In Spanish "lo" is a neuter article that can be used with adverbs and adjectives (not nouns) followed by "que", to express surprise/admiration/disappointment about how something/someone performs an action or about what someone/something is like.
Have a look at the following examples with:
Notice how, being adverbs, they don't agree with the subject. Be careful with adverbs that take the form of their adjective (e.g., rápidamente=rápido, lentamente=lento). In these cases we will use the masculine singular form of the adjective.
This would be incorrect:
"Lo lenta que anda tu abuela"
Now have a look at some examples with:
Notice how in the examples above, used with adjectives, these agree with the subjects in gender and number (simpático/chico, seria/chica, verdes/campos, altas/hijas).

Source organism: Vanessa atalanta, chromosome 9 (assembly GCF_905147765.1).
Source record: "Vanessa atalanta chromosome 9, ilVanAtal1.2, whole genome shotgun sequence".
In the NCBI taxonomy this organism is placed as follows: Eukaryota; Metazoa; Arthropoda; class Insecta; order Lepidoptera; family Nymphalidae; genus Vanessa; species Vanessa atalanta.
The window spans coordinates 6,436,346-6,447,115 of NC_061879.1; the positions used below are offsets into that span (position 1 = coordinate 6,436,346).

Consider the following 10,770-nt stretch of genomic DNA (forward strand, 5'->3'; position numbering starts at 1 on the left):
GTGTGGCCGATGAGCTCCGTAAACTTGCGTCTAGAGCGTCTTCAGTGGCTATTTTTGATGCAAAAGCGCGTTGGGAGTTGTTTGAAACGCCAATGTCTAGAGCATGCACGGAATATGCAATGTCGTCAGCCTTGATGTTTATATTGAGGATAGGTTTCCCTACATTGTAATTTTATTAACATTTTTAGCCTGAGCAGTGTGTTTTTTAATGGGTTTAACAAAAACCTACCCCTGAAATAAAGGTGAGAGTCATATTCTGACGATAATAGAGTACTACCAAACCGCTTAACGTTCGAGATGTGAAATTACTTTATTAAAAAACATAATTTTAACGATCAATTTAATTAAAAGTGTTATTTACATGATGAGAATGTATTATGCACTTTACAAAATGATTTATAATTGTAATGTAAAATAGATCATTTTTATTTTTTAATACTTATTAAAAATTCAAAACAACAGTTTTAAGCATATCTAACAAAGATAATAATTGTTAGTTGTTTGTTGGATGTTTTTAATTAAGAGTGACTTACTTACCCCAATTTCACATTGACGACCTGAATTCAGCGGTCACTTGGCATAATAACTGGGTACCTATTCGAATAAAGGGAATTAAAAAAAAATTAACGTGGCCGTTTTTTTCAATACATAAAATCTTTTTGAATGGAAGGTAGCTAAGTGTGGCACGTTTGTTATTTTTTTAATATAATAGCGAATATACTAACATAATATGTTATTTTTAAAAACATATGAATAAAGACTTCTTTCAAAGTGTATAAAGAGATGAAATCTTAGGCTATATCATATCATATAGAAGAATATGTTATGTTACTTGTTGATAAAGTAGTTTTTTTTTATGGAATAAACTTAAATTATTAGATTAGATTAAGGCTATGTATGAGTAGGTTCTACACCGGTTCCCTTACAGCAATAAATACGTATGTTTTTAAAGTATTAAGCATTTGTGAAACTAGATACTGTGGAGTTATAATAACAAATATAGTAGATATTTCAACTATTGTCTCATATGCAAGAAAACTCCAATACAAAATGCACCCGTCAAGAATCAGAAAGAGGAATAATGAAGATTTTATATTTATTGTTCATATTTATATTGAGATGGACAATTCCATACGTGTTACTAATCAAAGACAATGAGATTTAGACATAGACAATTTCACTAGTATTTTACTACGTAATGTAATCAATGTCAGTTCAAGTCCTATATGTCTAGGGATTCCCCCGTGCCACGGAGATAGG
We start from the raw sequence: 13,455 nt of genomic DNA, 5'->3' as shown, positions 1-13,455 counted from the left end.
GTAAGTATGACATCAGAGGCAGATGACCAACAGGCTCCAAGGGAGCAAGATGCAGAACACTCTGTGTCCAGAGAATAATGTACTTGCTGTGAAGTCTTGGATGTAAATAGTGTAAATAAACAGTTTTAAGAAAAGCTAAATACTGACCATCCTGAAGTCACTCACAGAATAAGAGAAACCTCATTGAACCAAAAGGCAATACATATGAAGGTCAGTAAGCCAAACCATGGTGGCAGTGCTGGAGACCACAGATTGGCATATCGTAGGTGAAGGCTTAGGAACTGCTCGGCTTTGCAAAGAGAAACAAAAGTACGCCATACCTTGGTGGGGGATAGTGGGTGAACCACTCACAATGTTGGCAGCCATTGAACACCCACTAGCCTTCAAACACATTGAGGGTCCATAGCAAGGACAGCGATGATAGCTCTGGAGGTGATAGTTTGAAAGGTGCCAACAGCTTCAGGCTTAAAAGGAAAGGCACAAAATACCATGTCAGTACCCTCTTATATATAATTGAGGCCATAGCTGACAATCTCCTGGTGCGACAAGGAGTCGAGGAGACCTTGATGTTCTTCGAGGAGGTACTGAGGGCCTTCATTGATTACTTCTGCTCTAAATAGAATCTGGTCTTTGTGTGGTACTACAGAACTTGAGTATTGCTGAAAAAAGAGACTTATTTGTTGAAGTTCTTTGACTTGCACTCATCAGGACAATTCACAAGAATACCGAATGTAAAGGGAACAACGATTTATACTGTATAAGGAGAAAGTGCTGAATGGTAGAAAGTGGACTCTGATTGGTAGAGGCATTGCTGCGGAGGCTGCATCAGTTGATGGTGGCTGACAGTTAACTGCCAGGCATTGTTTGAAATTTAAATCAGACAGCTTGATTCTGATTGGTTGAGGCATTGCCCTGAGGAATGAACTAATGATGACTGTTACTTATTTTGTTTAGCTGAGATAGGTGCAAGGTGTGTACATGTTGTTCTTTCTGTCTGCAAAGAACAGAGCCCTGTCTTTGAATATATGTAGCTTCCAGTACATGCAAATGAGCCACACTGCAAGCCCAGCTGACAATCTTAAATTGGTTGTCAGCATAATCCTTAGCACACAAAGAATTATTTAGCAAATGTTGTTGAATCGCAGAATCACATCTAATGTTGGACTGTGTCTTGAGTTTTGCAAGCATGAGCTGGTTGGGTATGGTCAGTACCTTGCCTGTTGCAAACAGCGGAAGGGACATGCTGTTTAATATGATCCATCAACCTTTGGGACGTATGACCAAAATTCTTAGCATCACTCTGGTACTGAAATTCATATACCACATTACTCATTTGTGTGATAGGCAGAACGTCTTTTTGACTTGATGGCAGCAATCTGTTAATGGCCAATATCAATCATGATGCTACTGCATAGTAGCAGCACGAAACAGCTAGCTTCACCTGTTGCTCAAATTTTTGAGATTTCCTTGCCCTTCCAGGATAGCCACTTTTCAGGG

It is sometimes difficult to know when a word is an adverb or an adjective, but as a general rule, in this type of sentence you will know that it is an adjective if the verb in the sentence is "ser", "estar" or "parecer"." So in these cases the adjective will agree in gender and number with the subject.
This type of structure isn't always in the form of an exclamatory sentence, as in the above examples; it can also be a subordinate clause. Have a look:
It is also used with ordinal numbers, not necessarily to express surprise/admiration/disappointment, as with the examples above, but when simply meaning: "the first thing that ....."the second thing that ...":
See also Using neuter article Lo + adjective + ser in Spanish and Lo que + verb + subject for emphasis
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